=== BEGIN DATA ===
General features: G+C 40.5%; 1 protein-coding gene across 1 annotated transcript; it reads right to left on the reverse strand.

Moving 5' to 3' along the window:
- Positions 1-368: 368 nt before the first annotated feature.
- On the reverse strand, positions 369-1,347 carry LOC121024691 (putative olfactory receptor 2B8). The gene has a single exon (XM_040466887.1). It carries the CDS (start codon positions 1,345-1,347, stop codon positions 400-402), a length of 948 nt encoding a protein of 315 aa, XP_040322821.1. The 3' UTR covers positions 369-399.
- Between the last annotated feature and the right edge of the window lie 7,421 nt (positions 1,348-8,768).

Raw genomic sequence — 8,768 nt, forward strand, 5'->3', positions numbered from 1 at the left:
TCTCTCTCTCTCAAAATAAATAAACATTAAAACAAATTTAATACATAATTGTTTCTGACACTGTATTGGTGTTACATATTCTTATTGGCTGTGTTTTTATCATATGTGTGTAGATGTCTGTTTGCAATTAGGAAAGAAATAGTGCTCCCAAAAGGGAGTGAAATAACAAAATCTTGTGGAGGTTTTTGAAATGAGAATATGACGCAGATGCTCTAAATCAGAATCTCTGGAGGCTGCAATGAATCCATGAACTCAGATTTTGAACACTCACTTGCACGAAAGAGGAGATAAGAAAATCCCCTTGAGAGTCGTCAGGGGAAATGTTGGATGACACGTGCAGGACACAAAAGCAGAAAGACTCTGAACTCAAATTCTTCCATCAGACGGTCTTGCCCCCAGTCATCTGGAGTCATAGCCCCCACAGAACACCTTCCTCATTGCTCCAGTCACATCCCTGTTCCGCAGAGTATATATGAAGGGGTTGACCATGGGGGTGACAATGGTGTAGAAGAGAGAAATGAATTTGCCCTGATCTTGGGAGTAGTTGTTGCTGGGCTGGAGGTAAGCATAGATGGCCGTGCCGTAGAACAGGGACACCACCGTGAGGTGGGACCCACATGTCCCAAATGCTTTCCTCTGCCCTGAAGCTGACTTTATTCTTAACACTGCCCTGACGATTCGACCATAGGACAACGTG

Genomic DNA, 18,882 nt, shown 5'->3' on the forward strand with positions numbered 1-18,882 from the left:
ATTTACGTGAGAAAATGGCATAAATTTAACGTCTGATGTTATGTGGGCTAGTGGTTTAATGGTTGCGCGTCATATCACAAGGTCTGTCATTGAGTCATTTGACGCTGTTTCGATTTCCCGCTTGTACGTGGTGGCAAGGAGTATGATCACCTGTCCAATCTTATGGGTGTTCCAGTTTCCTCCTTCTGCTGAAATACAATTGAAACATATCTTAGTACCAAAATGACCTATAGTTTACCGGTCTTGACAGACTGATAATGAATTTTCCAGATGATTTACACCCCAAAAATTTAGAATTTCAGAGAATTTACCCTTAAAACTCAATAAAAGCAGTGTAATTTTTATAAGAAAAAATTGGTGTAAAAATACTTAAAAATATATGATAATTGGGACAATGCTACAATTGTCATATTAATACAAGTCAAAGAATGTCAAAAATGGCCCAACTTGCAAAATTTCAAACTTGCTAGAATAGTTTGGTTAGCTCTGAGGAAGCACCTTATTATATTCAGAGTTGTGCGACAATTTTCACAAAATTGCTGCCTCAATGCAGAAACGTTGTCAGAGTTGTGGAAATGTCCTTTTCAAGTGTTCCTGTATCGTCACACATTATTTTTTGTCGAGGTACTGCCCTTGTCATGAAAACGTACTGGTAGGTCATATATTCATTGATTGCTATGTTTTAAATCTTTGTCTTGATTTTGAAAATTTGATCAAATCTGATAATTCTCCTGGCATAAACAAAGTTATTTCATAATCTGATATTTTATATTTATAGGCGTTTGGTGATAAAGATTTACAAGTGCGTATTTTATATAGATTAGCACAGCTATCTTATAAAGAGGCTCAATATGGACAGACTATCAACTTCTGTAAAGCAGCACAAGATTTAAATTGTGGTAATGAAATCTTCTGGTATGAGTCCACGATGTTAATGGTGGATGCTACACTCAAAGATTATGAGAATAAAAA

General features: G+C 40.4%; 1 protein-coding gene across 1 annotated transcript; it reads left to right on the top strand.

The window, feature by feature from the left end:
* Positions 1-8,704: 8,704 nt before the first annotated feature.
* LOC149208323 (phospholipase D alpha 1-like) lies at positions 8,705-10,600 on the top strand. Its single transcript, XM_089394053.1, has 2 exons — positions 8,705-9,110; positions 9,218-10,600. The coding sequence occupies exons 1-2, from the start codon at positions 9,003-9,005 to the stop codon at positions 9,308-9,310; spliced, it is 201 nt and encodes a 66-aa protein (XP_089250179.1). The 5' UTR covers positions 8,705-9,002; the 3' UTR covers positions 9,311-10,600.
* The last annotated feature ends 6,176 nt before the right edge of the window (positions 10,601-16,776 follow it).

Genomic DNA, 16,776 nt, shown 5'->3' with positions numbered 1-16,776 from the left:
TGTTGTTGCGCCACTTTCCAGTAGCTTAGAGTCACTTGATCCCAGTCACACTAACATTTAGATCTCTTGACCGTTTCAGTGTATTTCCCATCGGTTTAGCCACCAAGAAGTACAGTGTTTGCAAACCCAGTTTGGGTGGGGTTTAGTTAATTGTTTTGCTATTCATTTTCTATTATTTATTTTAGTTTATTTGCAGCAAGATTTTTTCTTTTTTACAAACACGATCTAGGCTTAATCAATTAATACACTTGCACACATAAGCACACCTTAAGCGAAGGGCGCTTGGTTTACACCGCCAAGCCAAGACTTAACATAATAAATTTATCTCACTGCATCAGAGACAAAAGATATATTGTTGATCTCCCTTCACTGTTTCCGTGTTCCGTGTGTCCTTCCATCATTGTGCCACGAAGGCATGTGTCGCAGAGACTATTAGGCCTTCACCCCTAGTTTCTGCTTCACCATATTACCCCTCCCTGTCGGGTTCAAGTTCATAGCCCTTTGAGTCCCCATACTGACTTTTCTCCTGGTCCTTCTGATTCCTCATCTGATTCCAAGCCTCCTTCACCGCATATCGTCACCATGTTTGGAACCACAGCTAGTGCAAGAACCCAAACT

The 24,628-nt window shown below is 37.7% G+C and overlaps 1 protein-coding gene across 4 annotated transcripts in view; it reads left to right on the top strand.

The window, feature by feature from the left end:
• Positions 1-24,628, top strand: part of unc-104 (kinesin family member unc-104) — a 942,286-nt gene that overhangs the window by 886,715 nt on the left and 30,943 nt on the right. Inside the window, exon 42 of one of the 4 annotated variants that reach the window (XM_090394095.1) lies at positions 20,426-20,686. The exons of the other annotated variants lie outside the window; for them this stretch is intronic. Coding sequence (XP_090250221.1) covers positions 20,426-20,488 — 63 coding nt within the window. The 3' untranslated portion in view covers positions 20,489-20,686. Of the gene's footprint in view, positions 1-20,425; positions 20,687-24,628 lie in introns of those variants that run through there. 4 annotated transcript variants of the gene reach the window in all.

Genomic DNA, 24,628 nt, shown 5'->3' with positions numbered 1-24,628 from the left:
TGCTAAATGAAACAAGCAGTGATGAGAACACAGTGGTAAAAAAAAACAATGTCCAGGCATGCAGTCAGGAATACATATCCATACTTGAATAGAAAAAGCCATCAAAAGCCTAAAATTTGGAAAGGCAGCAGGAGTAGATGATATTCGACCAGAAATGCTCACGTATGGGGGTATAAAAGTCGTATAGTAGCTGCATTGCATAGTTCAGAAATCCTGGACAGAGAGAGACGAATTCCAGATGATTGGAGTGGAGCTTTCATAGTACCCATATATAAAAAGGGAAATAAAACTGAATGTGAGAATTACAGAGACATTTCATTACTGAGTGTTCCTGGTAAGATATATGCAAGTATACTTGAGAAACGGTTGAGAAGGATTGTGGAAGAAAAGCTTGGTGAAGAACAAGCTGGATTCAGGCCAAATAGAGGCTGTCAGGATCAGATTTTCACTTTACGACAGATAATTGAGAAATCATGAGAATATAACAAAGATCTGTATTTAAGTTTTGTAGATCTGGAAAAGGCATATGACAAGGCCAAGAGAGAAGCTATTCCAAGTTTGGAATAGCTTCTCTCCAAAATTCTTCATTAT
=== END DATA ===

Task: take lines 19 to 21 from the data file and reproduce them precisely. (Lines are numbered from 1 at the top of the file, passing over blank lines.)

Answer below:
• Positions 1-24,628, top strand: part of unc-104 (kinesin family member unc-104) — a 942,286-nt gene that overhangs the window by 886,715 nt on the left and 30,943 nt on the right. Inside the window, exon 42 of one of the 4 annotated variants that reach the window (XM_090394095.1) lies at positions 20,426-20,686. The exons of the other annotated variants lie outside the window; for them this stretch is intronic. Coding sequence (XP_090250221.1) covers positions 20,426-20,488 — 63 coding nt within the window. The 3' untranslated portion in view covers positions 20,489-20,686. Of the gene's footprint in view, positions 1-20,425; positions 20,687-24,628 lie in introns of those variants that run through there. 4 annotated transcript variants of the gene reach the window in all.

Genomic DNA, 24,628 nt, shown 5'->3' with positions numbered 1-24,628 from the left:
TGCTAAATGAAACAAGCAGTGATGAGAACACAGTGGTAAAAAAAAACAATGTCCAGGCATGCAGTCAGGAATACATATCCATACTTGAATAGAAAAAGCCATCAAAAGCCTAAAATTTGGAAAGGCAGCAGGAGTAGATGATATTCGACCAGAAATGCTCACGTATGGGGGTATAAAAGTCGTATAGTAGCTGCATTGCATAGTTCAGAAATCCTGGACAGAGAGAGACGAATTCCAGATGATTGGAGTGGAGCTTTCATAGTACCCATATATAAAAAGGGAAATAAAACTGAATGTGAGAATTACAGAGACATTTCATTACTGAGTGTTCCTGGTAAGATATATGCAAGTATACTTGAGAAACGGTTGAGAAGGATTGTGGAAGAAAAGCTTGGTGAAGAACAAGCTGGATTCAGGCCAAATAGAGGCTGTCAGGATCAGATTTTCACTTTACGACAGATAATTGAGAAATCATGAGAATATAACAAAGATCTGTATTTAAGTTTTGTAGATCTGGAAAAGGCATATGACAAGGCCAAGAGAGAAGCTATTCCAAGTTTGGAATAGCTTCTCTCCAAAATTCTTCATTAT